International Labour Office (ILO). (2019). Skills for a greener future: Key findings. Geneva, Switzerland: . Retrieved from
White Paper

Opportunities in change: Responding to the future of workexternal link icon

2019: Biddle, N. and Cavanough, E.
This report provides a snapshot of today’s Australian labour market, the forces that are shaping it, and the blind-spots that need to be addressed if we are to succeed in a competitive and disruptive 21st century global economy.
Biddle, N. and Cavanough, E. (2019). Opportunities in change: Responding to the future of work. Sydney, New South Wales: . Retrieved from
White Paper

Global perspectives on international student employabilityexternal link icon

2019: Berquist, B., Hall, R., Morris-Lange, S., Shields, H., Stern, V. and Tran, L.
This paper provides an analysis of global policy settings and provider initiatives around international student employability. It includes preliminary findings of a new study on the uptake of post-study work rights in Australia, as well as case studies from New Zealand, the United Kingdom and Europe.
Berquist, B., Hall, R., Morris-Lange, S., Shields, H., Stern, V. and Tran, L. (2019). Global perspectives on international student employability. Melbourne, Victoria: . Retrieved from
White Paper

Indigenous employment and skills strategies in Australiaexternal link icon

2019: Barr, J. and Ricker, L.
Innovative ways of working with Indigenous Australians are needed to improve their employment prospects, especially as many work in jobs that are most likely to be impacted by digitalisation and automation in the future. This report considers both quantitative and qualitative data regarding employment, skills, and entrepreneurship opportunities for Indigenous Australians. A number of case studies were undertaken with employment and training providers in the cities of Sydney and Perth to gain insights into the delivery of employment and skills programmes targeted to Indigenous Australians. The report highlights critical success factors to better link Indigenous Australians to high quality jobs while also providing recommendations regarding future employment and skills programming.
Barr, J. and Ricker, L. (2019). Indigenous employment and skills strategies in Australia. OECD reviews on local job creation. Paris, France: . Retrieved from
White Paper

Work integrated learning in universities: Final reportexternal link icon

2019: Universities Australia.
For Australia to compete in the global economy, our university graduates need to be career-ready. This means they need to be flexible, adaptive and able to apply their technical skills to real-world situations. To support the acquisition of these skills, universities offer a broad range of opportunities for students to engage with the workforce while they undertake their degree. Work integrated learning – or WIL – is an umbrella term that refers to a range of practical experiences designed to give students valuable exposure to work-related activities relevant to their course of study. To produce the highly skilled workforce that the community and industry needs, universities and employers partner to offer students internships, projects, simulations, fieldwork and other activities. Over the past few years, universities have increased support to employers so they can involve students in their organisation. Employers are also increasing and strengthening their links with universities through work placements and project work, which demonstrates that they are recognising the many benefits of WIL. One of the ways that partnerships between universities and employers have been strengthened is through the development of the 2015 National Strategy on Work Integrated Learning in University Education. Universities Australia, the Australian Collaborative Education Network, AiGroup, the Australian Chamber of Commerce and Industry, the Business Council of Australia, the Commonwealth Department of Education and Training and the Office of the Chief Scientist partnered on this Strategy to facilitate deeper connections between universities and employers and to promote the benefits of WIL for all stakeholders. One of the strategy’s actions is to develop a national profile of current WIL activity in the higher education sector, measuring the level of participation in WIL by students enrolled in Australia’s universities. In 2018, Universities Australia (UA) undertook a national survey of the WIL activities that occurred in 2017 across Australia’s 39 comprehensive universities. The survey is the first data collection of its kind, and the survey results provide the higher education sector with a baseline from which to measure progress. The results clearly demonstrate the extent and diversity of WIL activities across the higher education sector and reflect the commitment of universities to improving graduate employability. The survey results have also provided a nuanced understanding of the experiences of particular student cohorts in accessing and undertaking WIL, such as international students, Indigenous students, and students from low socio-economic backgrounds. This understanding is critical to improving the breadth and depth of WIL opportunities so that all students – regardless of their culture, ethnicity or background – can benefit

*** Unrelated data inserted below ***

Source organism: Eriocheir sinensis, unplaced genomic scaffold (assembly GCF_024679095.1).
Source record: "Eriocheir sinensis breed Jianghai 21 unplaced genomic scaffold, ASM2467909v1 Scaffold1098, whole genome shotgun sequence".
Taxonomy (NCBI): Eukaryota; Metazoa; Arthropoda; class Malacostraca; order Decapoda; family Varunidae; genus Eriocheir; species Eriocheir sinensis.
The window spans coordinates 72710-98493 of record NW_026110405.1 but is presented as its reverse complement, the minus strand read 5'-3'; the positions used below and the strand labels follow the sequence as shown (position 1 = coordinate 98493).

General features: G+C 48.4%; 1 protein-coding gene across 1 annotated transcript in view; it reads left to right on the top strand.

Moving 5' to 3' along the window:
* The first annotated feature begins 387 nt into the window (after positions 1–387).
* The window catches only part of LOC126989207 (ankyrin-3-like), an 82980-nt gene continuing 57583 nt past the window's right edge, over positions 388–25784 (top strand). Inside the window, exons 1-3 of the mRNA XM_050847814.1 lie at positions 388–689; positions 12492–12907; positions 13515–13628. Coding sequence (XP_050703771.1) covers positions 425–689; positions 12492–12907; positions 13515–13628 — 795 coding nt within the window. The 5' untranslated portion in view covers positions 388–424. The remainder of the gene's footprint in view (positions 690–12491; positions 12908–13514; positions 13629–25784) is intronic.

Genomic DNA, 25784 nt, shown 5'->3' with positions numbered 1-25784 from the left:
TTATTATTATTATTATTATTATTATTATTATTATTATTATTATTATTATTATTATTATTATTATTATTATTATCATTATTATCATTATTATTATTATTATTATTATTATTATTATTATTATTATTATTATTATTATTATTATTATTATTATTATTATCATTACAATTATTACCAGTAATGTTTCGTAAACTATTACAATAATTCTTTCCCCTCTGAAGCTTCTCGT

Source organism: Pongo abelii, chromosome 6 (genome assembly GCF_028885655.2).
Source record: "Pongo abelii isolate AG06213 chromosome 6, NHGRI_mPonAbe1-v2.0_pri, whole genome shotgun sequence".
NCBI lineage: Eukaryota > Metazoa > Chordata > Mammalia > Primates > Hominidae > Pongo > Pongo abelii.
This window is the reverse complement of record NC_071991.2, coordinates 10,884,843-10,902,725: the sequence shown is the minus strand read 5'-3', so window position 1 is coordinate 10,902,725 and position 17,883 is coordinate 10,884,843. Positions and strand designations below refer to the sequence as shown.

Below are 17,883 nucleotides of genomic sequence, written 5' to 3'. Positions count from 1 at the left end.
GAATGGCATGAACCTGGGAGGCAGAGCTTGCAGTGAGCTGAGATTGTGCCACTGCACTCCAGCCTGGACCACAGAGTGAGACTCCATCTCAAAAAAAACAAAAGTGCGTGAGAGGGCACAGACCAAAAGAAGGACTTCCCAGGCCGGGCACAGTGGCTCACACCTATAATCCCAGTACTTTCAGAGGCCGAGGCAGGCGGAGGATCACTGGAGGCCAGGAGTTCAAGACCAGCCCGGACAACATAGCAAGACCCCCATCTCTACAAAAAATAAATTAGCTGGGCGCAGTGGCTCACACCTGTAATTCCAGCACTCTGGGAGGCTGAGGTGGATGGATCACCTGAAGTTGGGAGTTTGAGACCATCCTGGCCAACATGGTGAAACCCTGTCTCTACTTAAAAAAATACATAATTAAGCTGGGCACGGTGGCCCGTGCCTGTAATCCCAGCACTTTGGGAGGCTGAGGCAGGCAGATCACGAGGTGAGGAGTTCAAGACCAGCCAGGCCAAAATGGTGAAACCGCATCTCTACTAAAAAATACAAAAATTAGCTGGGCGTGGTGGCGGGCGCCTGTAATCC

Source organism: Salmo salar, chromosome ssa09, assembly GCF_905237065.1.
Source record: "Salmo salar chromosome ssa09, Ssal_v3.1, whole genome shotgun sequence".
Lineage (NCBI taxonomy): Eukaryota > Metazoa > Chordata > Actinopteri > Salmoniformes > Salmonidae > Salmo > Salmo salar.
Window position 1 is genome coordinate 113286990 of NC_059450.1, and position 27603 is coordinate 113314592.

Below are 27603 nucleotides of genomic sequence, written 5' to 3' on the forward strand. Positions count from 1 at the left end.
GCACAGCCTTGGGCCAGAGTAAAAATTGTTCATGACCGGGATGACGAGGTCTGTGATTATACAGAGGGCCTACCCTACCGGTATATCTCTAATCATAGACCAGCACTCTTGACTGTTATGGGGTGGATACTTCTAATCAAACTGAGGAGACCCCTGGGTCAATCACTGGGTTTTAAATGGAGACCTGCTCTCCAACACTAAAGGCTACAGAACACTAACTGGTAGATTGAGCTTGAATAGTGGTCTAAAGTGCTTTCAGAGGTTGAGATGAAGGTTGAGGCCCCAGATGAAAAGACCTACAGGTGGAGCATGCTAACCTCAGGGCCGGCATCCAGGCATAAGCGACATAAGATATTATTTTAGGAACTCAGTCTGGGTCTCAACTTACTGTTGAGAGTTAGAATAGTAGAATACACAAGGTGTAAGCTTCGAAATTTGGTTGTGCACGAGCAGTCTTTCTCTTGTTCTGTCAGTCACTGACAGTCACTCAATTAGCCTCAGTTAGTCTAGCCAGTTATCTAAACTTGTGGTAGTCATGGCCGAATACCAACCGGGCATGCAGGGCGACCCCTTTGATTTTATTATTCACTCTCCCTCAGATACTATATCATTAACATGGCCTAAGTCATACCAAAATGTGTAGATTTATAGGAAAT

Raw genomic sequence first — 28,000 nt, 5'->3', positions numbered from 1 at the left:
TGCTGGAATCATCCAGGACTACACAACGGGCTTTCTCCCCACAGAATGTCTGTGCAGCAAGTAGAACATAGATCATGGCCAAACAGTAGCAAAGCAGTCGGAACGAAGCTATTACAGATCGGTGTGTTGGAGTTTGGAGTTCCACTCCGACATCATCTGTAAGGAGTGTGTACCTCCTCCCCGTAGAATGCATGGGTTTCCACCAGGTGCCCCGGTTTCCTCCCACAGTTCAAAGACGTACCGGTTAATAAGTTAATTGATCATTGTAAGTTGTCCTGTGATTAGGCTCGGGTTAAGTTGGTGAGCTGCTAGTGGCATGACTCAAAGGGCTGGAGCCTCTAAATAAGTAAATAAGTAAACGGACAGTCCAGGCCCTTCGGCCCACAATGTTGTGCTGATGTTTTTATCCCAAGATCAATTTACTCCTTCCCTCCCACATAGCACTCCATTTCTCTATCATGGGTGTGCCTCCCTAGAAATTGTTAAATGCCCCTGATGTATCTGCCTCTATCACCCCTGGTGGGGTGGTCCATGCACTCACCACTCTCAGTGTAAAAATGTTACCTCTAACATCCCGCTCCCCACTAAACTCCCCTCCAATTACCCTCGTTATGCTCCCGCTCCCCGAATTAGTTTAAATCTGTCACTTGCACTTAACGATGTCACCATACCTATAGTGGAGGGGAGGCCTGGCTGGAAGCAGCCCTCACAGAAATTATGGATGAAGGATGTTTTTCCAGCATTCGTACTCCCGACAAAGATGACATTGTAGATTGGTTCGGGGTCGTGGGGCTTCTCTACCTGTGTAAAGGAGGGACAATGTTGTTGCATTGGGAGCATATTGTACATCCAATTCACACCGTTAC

Universities Australia. (2019). Work integrated learning in universities: Final report. Canberra, NSW: . Retrieved from

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The Future Skills Centre is a forward-thinking centre for research and collaboration dedicated to preparing Canadians for employment success and meeting the emerging talent needs of employers. As a pan-Canadian community, we bring together experts and organizations across sectors to rigorously identify, assess, and share innovative approaches to develop the skills and work environments to drive prosperity and inclusion.